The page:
Antischistosomal activity of antioxidants (NAC and RESV) and their ability to enhance antiparasitic activity of anthelmintic drugs (PZQ and AS) was assessed on NTS derived from successful mechanical transformation. As previously described , in the absence of test compounds, NTS showed normal viability without any morphological changes for up to 24 h. Mild changes in granularity and motility were apparent following 48 h of incubation. NTS remained viable for at least 96 h . Generally, incubation in PZQ and AS at the highest concentration (100 µM) caused severe deformity and granularity scores of 1 (slow activity and severe granulation) on the viability scale of NTS (Additional file 1: Figures S2 and S3). However, none of the drugs alone were capable of inducing the death of all NTS (Additional file 1: Table S1). Following 24 h in AS, NTS did not show significant morphological alterations in comparison to controls. However, after 48 h the larvae were granular in appearance, some markedly, irregular in shape, and movement was reduced. By 72 h, most NTS were dead (Additional file 1: Table S1). PZQ strongly decreased viability but did not cause the death of NTS. Initially, PZQ elicited an overactive phenotype progressing to overactive/degenerate but motile, i.e. NTS were motile yet severely disrupted in morphology. In addition, we observed spheroid-shaped worms (rather than vermiform), which were markedly granulated, as described by other investigators [44, 45]. Although PZQ inflicted more damage, AS was more active than PZQ inducing more mortality among NTS (Additional file 1: Table S1), consistent with other reports that indicated that AS was more effective against larval and young stages of S. mansoni . The antioxidants NAC and RESV were tested at up to 100 µM for anthelmintic activity. Neither NAC nor RESV killed NTS after 72 h of incubation (Additional file 1: Figure S2). Nevertheless, the percentage of dead NTS induced by the Resv compound was higher rather than NAC (Additional file 1: Table S1). NAC induced only slight morphological alterations, specifically an increase in granularity at the highest concentration tested (Additional file 1: Figure S3). RESV induced an increase in granularity, and reduced motility (Additional file 1: Figure S3). To investigate synergism between PZQ or AS and the antioxidants, NTS were incubated with a constant dose ratio (1:1) of the highest concentration (100 μM) of a combination of each anthelmintic and antioxidant (Additional file 1: Table S1). Combinations of PZQ or AS with NAC achieved the same viability score and similar percentage of death as the anthelmintic drug alone (Additional file 1: Figures S2, S3 and Table S1). The morphological alterations and mortality of NTS incubated with PZQ + NAC were generally identical with those induced by drug alone (Additional file 1: Table S1 and Figure S5). The NTS exhibited less granularity and rounded shape than seen in larvae incubated in PZQ alone. Similarly, incubation with AS + NAC led to severe granularity, loss of motility and changes in shape identical with changes induced by AS alone (Additional file 1: Figures S2 and S3). Curiously, the number of dead NTS was lower in combination in comparison to the drug alone (Additional file 1: Table S1 and Figure S5). In contrast, combinations of PZQ or AS with RESV markedly enhanced the in vitro effects as compared with the anthelmintic alone. Indeed, the percentage of effects achieved by combinations was higher in comparison to compounds alone (Additional file 1: Table S1). Notably, only AS + RESV killed all NTS after 72 h, indicating that RESV enhanced the anthelmintic performance of AS (Additional file 1: Table S1 and Figure S5). Figure 1 depicts the temporal effect of AS + RESV at constant dose ratio (1:1) at the highest concentration used. Notably, RESV achieved better results than NAC in all combinations examined (data not shown).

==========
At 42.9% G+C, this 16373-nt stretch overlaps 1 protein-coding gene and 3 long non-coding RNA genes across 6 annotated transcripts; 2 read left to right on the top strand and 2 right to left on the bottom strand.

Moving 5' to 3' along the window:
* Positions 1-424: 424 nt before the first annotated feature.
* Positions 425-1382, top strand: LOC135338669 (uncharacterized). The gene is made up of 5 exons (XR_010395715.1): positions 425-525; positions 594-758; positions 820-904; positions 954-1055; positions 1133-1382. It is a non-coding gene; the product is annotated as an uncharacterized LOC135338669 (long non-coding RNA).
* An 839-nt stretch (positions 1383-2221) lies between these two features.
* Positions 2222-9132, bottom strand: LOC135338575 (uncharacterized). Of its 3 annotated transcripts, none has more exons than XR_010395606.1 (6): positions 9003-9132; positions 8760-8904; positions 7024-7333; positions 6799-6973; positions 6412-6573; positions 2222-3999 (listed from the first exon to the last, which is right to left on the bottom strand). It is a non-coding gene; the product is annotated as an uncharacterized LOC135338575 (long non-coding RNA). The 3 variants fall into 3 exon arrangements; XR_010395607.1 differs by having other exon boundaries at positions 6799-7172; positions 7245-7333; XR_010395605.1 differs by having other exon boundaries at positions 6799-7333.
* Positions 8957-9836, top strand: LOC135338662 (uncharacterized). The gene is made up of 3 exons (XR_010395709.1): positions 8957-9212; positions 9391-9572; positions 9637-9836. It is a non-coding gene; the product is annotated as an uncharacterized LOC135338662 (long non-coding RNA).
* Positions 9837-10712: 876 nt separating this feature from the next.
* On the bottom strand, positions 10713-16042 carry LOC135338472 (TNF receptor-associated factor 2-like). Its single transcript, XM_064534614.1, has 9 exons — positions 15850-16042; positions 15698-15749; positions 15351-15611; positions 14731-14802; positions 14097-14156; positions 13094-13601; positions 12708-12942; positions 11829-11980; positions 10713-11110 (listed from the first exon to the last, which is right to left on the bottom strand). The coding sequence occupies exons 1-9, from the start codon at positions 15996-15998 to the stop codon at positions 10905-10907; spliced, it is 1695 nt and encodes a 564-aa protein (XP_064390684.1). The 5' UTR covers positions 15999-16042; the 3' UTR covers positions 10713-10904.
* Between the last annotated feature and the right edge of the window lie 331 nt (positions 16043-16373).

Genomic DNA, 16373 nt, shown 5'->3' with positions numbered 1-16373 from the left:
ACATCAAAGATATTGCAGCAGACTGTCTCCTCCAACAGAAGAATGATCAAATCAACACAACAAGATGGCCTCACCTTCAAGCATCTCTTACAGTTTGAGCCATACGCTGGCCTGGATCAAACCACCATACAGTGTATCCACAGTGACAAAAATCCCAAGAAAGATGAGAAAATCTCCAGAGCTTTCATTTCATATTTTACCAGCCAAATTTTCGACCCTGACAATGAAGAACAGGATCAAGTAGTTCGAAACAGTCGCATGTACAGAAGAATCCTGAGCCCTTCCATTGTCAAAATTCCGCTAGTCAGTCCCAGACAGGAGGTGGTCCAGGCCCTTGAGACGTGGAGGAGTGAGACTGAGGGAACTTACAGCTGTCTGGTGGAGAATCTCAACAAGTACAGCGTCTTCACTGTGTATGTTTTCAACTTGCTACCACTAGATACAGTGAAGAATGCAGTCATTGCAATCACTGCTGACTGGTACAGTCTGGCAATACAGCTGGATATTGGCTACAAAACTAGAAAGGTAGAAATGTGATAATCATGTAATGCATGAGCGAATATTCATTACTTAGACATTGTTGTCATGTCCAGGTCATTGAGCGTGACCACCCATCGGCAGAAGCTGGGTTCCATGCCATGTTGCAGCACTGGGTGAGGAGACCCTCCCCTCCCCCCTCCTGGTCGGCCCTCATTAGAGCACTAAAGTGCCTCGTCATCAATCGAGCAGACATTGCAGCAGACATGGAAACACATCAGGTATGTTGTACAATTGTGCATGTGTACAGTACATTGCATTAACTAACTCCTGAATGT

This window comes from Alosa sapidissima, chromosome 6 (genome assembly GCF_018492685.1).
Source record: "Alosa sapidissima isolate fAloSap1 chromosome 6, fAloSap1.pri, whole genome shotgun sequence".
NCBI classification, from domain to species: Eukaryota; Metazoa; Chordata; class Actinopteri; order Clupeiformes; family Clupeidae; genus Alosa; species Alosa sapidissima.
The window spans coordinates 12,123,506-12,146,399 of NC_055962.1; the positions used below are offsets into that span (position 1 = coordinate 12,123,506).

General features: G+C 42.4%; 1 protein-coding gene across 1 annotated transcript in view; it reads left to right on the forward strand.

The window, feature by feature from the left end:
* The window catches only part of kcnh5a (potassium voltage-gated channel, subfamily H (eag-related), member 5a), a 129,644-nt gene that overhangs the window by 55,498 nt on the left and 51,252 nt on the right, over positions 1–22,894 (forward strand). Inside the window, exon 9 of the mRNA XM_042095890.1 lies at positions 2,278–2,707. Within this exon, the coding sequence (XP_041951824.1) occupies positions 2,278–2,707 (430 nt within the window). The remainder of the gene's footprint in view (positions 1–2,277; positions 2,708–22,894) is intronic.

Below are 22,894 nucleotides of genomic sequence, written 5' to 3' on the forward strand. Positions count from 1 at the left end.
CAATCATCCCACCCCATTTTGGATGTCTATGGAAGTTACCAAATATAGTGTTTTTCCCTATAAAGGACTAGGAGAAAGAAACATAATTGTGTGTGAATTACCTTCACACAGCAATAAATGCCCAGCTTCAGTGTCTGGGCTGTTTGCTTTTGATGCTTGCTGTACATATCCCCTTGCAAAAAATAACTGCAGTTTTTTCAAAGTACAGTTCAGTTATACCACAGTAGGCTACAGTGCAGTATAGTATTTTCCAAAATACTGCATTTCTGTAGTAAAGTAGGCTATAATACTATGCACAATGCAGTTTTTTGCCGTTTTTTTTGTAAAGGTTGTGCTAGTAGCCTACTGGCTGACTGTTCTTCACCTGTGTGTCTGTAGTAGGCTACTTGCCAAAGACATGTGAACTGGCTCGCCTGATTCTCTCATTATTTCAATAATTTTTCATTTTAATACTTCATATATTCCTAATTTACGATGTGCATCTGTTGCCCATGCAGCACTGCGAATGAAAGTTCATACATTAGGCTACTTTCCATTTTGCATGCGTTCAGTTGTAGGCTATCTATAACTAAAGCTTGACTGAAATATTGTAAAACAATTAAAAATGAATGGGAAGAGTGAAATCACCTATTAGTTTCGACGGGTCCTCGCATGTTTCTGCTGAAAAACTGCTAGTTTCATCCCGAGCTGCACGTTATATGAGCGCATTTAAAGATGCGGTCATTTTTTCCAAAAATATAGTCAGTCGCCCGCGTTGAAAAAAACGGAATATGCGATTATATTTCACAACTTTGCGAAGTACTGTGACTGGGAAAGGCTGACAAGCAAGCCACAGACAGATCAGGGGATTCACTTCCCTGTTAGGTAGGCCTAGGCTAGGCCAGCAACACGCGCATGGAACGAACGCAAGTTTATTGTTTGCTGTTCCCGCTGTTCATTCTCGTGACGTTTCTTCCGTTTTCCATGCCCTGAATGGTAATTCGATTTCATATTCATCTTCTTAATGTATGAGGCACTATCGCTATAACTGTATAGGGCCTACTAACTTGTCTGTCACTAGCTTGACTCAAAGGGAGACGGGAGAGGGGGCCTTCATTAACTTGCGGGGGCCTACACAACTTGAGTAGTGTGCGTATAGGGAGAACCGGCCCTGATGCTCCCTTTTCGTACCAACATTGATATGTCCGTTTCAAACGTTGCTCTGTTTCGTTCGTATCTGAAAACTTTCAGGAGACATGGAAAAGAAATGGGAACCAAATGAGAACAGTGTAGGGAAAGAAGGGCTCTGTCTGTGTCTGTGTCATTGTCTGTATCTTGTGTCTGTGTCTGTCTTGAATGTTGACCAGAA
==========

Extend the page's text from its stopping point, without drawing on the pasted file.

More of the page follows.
Figure 2 illustrates the alterations in morphology induced by the anthelmintic drugs PZQ or AS and RESV alone as well as their combination at the highest concentration, after incubation for 72 h. Real time morphological alterations of the schistosomula were assessed with an inverted microscope and with the Biotek LionHeart FX automated imaging microscopy platform. Images demonstrating relevant differences among the morphology of NTS incubated with AS, PZQ and RESV, alone and in combinations, were captured. Despite several morphological alterations induced by 100 µM RESV, the NTS maintained membrane integrity (red arrow) and showed minimal activity while PZQ induced the rounded shape effect and severe granularity, although the NTS remained motile, as previously described [44, 45]. The combination of PZQ + RESV induced significant morphological alterations, notably blebbing (black arrow). In the assays with AS, the anthelmintic alone or the combination AS + RESV induced severe granularity, alterations in shape and inactivated the NTS. Note that NTS incubated with AS + RESV suffered membrane disruption (white arrow), indicating the death of the schistosomulum.